The end

I badly wanted to get to Summerfest once more tonight. It's closing night, and I wanted to see Lady Antebellum, of whom I've become a fan during the last few weeks -- thanks to an interview with member Charles Kelley ...

But after the tournament this weekend, and an exhausting run last week, I'm done. I spent most of the afternoon flat on the couch, and I'm done ... Kates and Phoebe left the house to get supper, and I was so far out I didn't even flinch.

And so ends my tour ...
a Thursday: Stevie Wonder
a Saturday: Dashboard Confessional
a Sunday: Polyphonic Spree
a Monday: Gin Blossoms | Performer Passes Out On Stage
a Tuesday: O.A.R. | Interview with Chris Culos
a Interview with Marty Stuart
a Thursday: Ingrid Michaelson | Interview with Ingrid Michaelson

Here's a piece I had in Friday's News about Lady Antebellum ...
Two years ago Charles Kelley was down and out on music, wondering if he’d ever do it again. He had graduated from Georgia University and was trying to find something worthwhile. “I was just hating it and not having a good time,” he says.

Then his older brother Josh — whom pop fans might recognize as the singer/songwriter of hits like “Amazing”and “Just Say The Word” and the new husband of actress Katherine Heigl — called him to Nashville. Josh let Charles live at his place for free and took him under his wing. They began writing songs and Charles began to get reacquainted with his musical aspirations.

“I‘d put it to the side for awhile, and I owe him a lot,” Charles said during a phone interview last month. “He introduced me around to a lot of people in the industry.”

Country music fans owe Josh Kelley a lot too. Without him encouraging Charles to come back to music, Lady Antebellum — whose name came out of a random photo shoot in front of some old Antebellum-styled homes — might not have been born.

The country trio, consisting of Kelley, Hillary Scott and Dave Haywood, have wowed the country music world this spring, taking this year’s Academy of Country Music award for Top New Vocal Group. They’ve watched their first single “Love Don’t Live Here Anymore” race up the country radio charts, and the video has become a staple on CMT and GAC.

Their wildly popular self-titled debut album peaked at No. 4 on the Billboard 200 album chart, and Nashville Lifestyles magazine simply dubbed them “the next big thing.”

Now, Lady A, as their nicknamed, is coming to the Big Gig. They’re scheduled to help close down this year’s Summerfest at 9:30 p.m. Sunday at the Briggs & Stratton Big Backyard.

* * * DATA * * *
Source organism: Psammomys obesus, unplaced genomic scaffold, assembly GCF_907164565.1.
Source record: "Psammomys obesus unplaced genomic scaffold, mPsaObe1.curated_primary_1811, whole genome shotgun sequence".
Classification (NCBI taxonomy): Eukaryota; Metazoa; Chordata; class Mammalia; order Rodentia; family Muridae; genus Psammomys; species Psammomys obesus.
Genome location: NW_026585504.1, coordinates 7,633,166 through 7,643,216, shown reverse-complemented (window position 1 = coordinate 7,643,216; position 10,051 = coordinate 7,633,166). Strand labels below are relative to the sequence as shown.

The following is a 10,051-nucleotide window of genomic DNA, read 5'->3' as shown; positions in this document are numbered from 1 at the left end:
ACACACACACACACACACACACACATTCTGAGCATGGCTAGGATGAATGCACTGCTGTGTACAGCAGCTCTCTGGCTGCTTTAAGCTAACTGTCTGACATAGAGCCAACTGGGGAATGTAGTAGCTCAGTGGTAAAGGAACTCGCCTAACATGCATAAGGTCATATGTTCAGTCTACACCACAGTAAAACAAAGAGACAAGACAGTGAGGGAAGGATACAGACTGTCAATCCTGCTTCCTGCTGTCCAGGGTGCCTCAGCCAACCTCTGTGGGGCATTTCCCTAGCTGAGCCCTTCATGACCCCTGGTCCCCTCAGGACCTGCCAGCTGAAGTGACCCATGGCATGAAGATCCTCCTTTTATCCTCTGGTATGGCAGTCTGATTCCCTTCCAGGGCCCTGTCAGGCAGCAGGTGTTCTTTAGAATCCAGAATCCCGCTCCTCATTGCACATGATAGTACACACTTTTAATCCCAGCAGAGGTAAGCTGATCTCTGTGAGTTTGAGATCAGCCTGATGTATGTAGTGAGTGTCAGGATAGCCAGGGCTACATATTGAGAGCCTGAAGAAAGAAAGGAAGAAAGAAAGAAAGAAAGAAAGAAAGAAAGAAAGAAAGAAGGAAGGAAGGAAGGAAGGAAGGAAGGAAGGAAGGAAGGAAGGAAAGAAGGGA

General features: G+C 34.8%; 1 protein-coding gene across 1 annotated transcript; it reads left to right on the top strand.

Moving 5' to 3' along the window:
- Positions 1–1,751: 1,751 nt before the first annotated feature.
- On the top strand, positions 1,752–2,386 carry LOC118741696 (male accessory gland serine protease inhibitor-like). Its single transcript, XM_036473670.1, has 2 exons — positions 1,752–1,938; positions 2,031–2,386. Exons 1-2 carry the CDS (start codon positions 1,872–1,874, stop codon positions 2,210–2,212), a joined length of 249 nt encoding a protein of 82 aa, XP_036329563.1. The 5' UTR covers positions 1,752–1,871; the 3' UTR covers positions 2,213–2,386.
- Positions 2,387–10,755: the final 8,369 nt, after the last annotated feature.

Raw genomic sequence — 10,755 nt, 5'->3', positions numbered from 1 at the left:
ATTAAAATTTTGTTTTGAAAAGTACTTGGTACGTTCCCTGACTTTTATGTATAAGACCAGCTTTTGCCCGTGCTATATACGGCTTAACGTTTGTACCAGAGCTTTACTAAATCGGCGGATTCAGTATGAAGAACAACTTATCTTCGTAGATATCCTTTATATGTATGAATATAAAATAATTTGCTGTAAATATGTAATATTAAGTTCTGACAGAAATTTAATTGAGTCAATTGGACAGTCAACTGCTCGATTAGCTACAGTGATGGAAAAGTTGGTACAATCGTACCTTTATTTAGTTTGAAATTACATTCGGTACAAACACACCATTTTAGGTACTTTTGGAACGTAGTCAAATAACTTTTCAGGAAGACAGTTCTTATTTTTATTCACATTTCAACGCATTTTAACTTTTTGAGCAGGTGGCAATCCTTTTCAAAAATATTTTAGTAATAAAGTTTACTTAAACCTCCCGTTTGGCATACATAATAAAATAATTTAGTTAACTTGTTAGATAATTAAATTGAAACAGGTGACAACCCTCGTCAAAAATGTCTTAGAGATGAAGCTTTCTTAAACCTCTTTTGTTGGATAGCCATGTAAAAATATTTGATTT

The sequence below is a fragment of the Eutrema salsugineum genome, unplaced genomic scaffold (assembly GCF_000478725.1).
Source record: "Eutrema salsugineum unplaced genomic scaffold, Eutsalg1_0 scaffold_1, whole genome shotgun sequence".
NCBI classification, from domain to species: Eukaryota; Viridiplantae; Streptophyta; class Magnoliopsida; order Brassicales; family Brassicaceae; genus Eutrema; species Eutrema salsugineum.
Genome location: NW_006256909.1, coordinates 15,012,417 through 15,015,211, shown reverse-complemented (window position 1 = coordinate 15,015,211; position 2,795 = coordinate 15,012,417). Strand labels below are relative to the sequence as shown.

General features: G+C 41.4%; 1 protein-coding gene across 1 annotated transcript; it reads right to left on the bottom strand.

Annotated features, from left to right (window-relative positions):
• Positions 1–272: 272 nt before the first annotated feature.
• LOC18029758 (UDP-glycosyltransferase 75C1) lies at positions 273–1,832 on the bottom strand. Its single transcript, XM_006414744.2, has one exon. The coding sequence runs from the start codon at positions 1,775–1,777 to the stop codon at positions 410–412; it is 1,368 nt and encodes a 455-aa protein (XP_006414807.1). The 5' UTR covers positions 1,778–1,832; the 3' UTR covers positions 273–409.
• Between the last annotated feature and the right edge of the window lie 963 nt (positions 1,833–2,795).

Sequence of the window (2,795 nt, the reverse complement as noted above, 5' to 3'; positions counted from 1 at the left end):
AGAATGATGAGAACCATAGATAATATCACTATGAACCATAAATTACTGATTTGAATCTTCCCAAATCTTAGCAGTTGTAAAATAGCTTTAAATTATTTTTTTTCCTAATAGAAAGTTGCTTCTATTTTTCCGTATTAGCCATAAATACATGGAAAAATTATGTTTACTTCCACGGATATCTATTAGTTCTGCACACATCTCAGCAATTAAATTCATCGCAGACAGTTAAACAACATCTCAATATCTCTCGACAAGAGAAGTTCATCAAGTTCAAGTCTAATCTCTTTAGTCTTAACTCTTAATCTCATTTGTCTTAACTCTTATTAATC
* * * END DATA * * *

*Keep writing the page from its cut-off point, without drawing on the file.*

It’s one of 25 shows they have scheduled in the month of July alone. They are scheduled to appear at Country Thunder on July 16.

“For us, all this stuff is so brand new and we’re just getting out there,” Kelley said. “People know the first single so much now, it’s a different feel now. Before we were tying to win over people and now we’re having a lot of fans come out to the shows. We’re just trying to soak it up.”

Though Haywood and Kelley have known and played together since their days at Riverside Middle School in Augusta, Ga., it was a chance meeting with Scott at a Nashville-area nightspot that brought the group together.

“We just hit it off and asked her if she wanted to come over and write some songs,” Kelley said. “Almost immediately there was this chemistry, as artists and as friends.”

The trio spent time hanging out at Kelley’s home and, in almost no time, they penned the third track on the album, a ballad called “All We’d Ever Need.” A couple months later they were forming the group, which before had been an after thought.

Before their meeting, Kelley had been writing pop songs. But when he started singing with Scott’s sultry alto voice, something clicked and their blissful country rock sound came out.
Kelley and Scott, who is the daughter of Grammy-winning country artist Linda Davis and accomplished musician Lang Scott, hit on a combustible chemistry as a vocal duo while Haywood’s instrumental and harmonizing chops rounded out the music. Their emotionally-charged sound blends classic country with a sharp rock edge.

“I started singing lower and found this kind of really neat part of my voice,” Kelley said. “She’s got a more traditional country-sounding voice, and when the two of us blended together it created this country sound. The sound was whatever came out. We didn’t try to force it.”

By April 2007, after drawing an overwhelming response to the demos posted on their MySpace page, the group was signed by Capitol Nashville and began work on their debut album.

The result is an 11-disc album filled with catchy, vibrant country rock songs and traditional ballads, all of which will appeal to even the most unlikely of country music fans. From the irresistible party anthem and second single, “Lookin’ for a Good Time,” to the beautiful “I Run to You,” the album has Kelley and Scott trading vocals and producing sparkling harmonies.

The range of emotion encompasses both the joyfully romantic “Love's Lookin' Good On You” and the desolation of the swelling ballad “All We’d Ever Need.” Between those extremes is the driving “Long Gone,” a display of attitudinal assurance from Hillary.

“It was a fun experience,” Kelley said of the album’s construction. “It was just a blast, every day going to work, being able to go in there and just be creative everyday.”

Kelley said fans at Sunday’s Summerfest show can expect an energetic set filled with crowd interaction.

“We’re excited to get out there,” Kelley said. “It’s been fun just doing a bunch of shows. We’re just hitting the pavement.”

No comments: